The Teaching Professor
Current Issue: December 1, 2013
For the past couple of years I have been using some technologies that require setup before the class starts and have found that the setup interferes with my ability to converse with students before and after class.
There continues to be interest in the kind of feedback that helps students make changes that improve their work. Take something called feed-forward, for example. It’s defined as “timely and constructive feedback that feeds into the next assignment.” (p. 451) Here’s a study that assessed a unique form of feed-forward.
Unfortunately, all too often performance on the first exam predicts performance throughout the course, especially for those students who do poorly on the first test. Faculty and institutions provide an array of supports for these students, including review sessions, time with tutors, more practice problems, and extra office hours, but it always seems it’s the students who are doing well who take advantage of these extra learning opportunities. How to help the students who need the help is a challenging proposition.
For the past several semesters I’ve have had students in my border community college classes who are part of our grant-funded migrant student program, known as CAMP. These students are usually first-generation college students. Their parents work in the fields from dawn until dusk, and many of them have worked right alongside their parents. They have tangible motivation for attending college. I was invited to give these students a motivational talk as part of their orientation program. What could I say? Motivation clearly wasn’t a problem for these students. When I finally developed a plan for my hour talk, I knew that I would either create a connection with the students or leave them wondering why I had been asked to speak.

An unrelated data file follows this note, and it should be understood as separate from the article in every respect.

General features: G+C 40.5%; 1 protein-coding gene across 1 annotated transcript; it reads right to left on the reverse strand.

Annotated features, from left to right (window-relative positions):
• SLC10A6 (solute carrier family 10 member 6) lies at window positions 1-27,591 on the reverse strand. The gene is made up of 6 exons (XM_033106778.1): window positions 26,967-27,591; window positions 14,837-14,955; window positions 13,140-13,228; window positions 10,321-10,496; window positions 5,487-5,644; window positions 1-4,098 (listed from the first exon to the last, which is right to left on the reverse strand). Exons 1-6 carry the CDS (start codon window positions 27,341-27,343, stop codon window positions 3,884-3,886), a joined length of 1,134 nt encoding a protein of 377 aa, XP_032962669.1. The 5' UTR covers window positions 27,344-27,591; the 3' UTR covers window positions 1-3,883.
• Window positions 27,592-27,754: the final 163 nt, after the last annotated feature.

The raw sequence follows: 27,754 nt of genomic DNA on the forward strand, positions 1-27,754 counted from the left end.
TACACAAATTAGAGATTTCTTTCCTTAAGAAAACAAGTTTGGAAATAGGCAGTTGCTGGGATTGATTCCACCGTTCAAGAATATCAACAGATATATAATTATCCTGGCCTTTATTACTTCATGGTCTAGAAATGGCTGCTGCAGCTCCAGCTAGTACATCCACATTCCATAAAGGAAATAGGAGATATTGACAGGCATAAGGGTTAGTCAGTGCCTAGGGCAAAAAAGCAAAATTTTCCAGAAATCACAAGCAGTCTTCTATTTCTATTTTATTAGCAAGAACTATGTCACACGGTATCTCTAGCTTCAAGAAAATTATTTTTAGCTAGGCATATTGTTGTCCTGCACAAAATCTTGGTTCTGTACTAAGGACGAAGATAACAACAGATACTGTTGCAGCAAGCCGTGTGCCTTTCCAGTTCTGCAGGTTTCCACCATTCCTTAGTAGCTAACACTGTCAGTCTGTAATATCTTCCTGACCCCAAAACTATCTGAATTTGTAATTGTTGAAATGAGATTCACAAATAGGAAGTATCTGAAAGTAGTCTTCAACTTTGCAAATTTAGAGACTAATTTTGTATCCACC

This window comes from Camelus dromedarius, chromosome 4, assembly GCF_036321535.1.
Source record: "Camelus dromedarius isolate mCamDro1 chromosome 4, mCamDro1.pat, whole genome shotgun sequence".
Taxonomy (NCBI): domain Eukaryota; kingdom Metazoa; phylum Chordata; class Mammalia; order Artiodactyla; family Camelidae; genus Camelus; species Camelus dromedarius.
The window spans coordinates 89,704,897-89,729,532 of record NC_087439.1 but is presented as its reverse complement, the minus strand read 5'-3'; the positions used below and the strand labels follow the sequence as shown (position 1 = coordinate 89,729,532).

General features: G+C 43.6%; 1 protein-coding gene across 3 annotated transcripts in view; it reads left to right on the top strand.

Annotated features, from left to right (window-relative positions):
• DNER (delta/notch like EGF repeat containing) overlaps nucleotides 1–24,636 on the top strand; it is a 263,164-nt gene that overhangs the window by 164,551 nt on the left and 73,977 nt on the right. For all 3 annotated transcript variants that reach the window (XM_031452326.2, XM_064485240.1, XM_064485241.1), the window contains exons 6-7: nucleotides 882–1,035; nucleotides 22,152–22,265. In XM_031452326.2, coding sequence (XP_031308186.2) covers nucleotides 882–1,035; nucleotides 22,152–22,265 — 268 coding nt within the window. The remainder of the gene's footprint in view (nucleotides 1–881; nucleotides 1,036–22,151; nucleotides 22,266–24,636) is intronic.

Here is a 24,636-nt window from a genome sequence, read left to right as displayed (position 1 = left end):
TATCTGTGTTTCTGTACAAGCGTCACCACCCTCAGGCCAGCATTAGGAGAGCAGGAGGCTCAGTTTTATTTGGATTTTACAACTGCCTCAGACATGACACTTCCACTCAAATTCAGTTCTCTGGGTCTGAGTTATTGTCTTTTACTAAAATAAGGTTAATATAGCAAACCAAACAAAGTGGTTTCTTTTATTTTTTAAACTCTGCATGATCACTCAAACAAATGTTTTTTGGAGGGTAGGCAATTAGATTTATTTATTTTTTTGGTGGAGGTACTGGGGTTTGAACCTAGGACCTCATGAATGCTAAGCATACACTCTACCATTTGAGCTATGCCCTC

Faculty who believed assessment was another of those “trendy things” destined to pass once something else new came along have been proven wrong. The assessment movement is now close to 30 years old and still very much a part of the higher education scene. Institutions found it hard to ignore once it started being a condition for receiving federal funds and a review criteria used by the national accrediting associations and various professional program reviewing agencies.
Kant declared false the commonplace saying “That may be true in theory, but it won’t work in practice.” He acknowledged that there might be difficulties in application, but he said that if a proposition is true in theory, it must work in practice. What about the proposition “If teachers don’t ask questions, students will ask more and better ones”? A preponderance of practical and empirical evidence shows that teacher questions suppress student questions (see the Dillon reference). Thus we have every reason to believe that if you want students to develop, ask, and attempt to answer their own questions, we have to quit asking the kinds of questions teachers typically ask.
Most teachers love teaching metaphors—the teacher as guide, as coach, as gardener, as maestro in front of the orchestra. At some point in our careers most of us have been asked to pick or create a metaphor that captures how we view the teacher’s role. Doing that in faculty development workshops isn’t as popular as it once was, and many of the most common metaphors are too familiar to be very exciting. A new metaphor might enable us to reexperience how a comparison to something unexpected can change the picture of what we do and why and how we do it.
A recent and excellent article that proposes a model for “building teams that learn” recommends that teachers have students develop a team charter early in their interaction. “Completing a team charter encourages team members to set goals and discuss how they will work together; it begins the discussion about expectations for participation and performance.” (p. 708) As a working document, it helps establish norms that contribute to group effectiveness. The authors see the team charter as a “necessary first step” to evolve from being a group to being a team. (p. 708)
Students nowadays can be pretty demanding about wanting the teacher’s PowerPoints, lecture notes, and other written forms of the content presented in class. And a lot of teachers are supplying those, in part trying to be responsive to students but also because many students now lack note-taking skills. If they can’t take good notes, why not help them succeed by supplying them with notes?
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